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Trump Uses Executive Orders for COVID-19 Stimulus after Congressional Stalemate

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President Donald Trump | Trump Uses Executive Orders for COVID-19 Stimulus after Congressional Stalemate | Featured

President Trump took it upon himself to issue executive orders regarding stimulus measures over the weekend after negotiations in Congress stalled last week.

The president issued executive orders enacting a series of relief measures relating to the coronavirus crisis. Previous statements from Trump indicated that using executive orders to pass stimulus measures was a last resort. Still, he moved forward with the effort after legislators failed to reach an agreement last week. The mandates address four key areas: evictions, student loans, unemployment benefits, and payroll taxes.

Trump hosted a press conference to outline the new proposals. The Constitution only allows limited executive authority over spending concerns, so the administration hopes Congress can still reach a deal. ”My administration continues to work in good faith to reach an agreement with Democrats in Congress that will extend unemployment benefits, provide protections against evictions,” Trump said. “Yet tragically, Nancy Pelosi and Chuck Schumer continue to insist on radical left-wing policies that have nothing to do with the China virus… If Democrats continue to hold this critical relief hostage, I will act under my authority as president to get Americans the relief they need.”

Trump’s Executive Orders

President Trump said he’s expanding unemployment payments with an additional $400 benefit. The executive order calls for federal and state governments to split the cost of the enhanced benefits. With this, states will pick up 25% of the tab. The CARES Act provided similar supplemental benefits, but they expired at the end of July. Under Trump’s orders, the federal government would set aside $44 billion from the Disaster Relief Fund. This aims to cover the cost of the expanded benefits. It also effectively side-steps Congress’s authority over budgeting concerns.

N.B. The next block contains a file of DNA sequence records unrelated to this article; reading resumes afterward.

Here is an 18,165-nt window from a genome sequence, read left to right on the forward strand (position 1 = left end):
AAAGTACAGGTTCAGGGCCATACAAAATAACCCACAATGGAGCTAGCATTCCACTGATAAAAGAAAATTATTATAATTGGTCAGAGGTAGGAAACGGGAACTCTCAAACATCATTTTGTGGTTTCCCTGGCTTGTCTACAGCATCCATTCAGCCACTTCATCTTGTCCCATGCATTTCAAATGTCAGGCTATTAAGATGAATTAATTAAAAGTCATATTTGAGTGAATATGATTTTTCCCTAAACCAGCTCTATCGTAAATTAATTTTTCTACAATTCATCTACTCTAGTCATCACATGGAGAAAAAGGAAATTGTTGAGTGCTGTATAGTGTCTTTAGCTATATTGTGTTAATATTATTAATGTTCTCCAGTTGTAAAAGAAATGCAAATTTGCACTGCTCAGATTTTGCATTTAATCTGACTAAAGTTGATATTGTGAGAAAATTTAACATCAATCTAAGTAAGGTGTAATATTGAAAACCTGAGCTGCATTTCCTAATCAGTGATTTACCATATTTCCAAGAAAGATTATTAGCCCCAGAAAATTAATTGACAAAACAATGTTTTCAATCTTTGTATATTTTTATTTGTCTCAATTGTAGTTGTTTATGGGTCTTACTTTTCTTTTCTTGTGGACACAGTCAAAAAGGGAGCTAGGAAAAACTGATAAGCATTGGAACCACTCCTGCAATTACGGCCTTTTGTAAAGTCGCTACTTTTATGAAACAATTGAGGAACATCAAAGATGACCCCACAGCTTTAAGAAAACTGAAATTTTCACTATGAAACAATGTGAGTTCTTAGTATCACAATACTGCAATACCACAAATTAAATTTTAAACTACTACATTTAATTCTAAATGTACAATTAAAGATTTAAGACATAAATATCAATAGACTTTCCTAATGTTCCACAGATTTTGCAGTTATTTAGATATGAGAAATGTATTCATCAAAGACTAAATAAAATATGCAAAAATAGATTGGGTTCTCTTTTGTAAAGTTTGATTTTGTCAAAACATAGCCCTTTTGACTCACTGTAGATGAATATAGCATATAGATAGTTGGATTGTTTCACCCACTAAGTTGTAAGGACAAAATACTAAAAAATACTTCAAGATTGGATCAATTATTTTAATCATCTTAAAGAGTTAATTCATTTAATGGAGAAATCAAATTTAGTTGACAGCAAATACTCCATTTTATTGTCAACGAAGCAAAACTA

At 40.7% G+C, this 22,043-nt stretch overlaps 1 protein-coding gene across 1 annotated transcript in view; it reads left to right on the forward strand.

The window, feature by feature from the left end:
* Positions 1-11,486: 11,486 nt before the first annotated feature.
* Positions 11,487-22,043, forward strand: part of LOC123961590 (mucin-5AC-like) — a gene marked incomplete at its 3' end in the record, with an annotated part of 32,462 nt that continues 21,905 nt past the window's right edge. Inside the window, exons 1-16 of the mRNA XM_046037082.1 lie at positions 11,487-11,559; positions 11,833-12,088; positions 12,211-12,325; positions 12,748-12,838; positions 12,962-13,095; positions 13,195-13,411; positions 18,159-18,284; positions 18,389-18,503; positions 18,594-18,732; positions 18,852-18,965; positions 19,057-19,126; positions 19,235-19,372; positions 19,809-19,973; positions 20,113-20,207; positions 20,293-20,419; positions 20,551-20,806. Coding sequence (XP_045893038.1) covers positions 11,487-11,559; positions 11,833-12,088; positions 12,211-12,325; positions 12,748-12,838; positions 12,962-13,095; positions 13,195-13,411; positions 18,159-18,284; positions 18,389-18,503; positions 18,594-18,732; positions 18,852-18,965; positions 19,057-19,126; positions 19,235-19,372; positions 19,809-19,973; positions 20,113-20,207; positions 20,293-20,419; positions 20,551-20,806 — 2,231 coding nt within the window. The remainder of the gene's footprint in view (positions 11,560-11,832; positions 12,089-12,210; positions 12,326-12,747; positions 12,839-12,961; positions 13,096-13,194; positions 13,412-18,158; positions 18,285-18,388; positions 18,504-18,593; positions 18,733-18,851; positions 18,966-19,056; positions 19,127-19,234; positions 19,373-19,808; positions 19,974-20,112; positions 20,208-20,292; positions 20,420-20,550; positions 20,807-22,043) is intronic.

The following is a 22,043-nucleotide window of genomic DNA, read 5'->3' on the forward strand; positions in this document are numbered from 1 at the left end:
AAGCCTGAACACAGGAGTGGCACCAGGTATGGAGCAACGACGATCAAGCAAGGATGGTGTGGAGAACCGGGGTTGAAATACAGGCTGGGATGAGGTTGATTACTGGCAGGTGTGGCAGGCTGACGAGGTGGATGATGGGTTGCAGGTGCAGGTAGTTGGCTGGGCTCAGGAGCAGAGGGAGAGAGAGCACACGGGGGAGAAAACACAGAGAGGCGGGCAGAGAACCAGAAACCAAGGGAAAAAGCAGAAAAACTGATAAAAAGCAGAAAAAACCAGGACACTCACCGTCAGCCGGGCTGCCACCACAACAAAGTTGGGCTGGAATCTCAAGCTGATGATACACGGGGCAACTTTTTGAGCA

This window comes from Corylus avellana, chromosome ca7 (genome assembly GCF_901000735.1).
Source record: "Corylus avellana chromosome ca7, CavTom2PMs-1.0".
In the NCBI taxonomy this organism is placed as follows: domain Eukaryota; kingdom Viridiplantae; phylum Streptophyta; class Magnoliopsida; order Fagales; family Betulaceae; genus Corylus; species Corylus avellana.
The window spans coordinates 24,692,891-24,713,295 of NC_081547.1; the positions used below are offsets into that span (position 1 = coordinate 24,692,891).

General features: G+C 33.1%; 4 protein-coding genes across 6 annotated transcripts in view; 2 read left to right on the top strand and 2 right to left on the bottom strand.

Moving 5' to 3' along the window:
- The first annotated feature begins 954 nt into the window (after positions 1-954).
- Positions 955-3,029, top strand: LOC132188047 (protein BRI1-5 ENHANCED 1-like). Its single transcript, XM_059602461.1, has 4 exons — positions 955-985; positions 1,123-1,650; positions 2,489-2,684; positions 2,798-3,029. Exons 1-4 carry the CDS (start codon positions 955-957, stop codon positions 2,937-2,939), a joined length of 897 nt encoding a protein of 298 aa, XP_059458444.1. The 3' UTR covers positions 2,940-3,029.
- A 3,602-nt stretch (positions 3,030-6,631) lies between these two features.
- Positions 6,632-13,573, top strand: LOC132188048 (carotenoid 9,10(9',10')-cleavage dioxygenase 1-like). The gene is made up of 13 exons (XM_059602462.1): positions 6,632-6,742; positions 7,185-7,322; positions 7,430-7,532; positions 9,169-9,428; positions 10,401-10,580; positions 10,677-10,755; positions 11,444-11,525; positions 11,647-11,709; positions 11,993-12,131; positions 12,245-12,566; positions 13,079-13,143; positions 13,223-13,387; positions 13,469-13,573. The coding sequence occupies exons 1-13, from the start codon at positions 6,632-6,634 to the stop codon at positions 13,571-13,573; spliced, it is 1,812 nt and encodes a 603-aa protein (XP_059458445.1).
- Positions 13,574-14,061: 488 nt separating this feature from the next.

Expanded unemployment benefits initially provided an additional $600 per week. However, many recipients earned substantially more than they did at work under those terms. The overly generous benefits package incentivized people to stay on unemployment as long as possible. Therefore, many lawmakers were against renewing the full $600 benefit. Republican lawmakers initially proposed expanding payments to $200 per week or 70% of previous wages, but later offered a $400 increase as a compromise.

The executive orders also called on the Treasury Department to defer the 6.2% Social Security tax on employees earning less than $100,000 per year until December 31. President Trump has been a long-time proponent of a reduced payroll tax. However, it failed to gain traction among Republican lawmakers. The deferment isn’t a tax cut, so employees are still responsible for paying the taxes in 2021. However, Trump said he would pressure Congress to transition the deferral to an actual tax cut.

The president also targeted student loans. He extended a freeze on student loan payments and interest until the end of the pandemic crisis. The existing student loan freeze was set to expire on September 30.

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The Orders and the CARES Act

The orders didn’t extend the CARES Act moratorium on evictions from federally-backed properties that expired in July because those restrictions only applied to one-third of renters. Instead, Trump directed the Treasury and Housing and Urban Development administration to identify funds to provide financial assistance to renters and homeowners struggling to meet their housing obligations as a result of the pandemic. He also instructed the Federal Housing Finance Agency, which oversees federal mortgage lenders Freddie Mac and Fannie Mae, to “review all existing authorities and resources that may be used to prevent evictions and foreclosures for renters and homeowners.”

Democratic leaders are already in an uproar over Trump’s orders. Many prominent Democrats are already criticizing the president for circumventing Congress’s spending authority. The Democrats don’t want to give Trump a win so close to the election, so expect them to fight tooth-and-nail to nullify the Trump stimulus. The executive orders will almost certainly face challenges in court. Hopefully, the executive actions will at least give Democrats some motivation to compromise.

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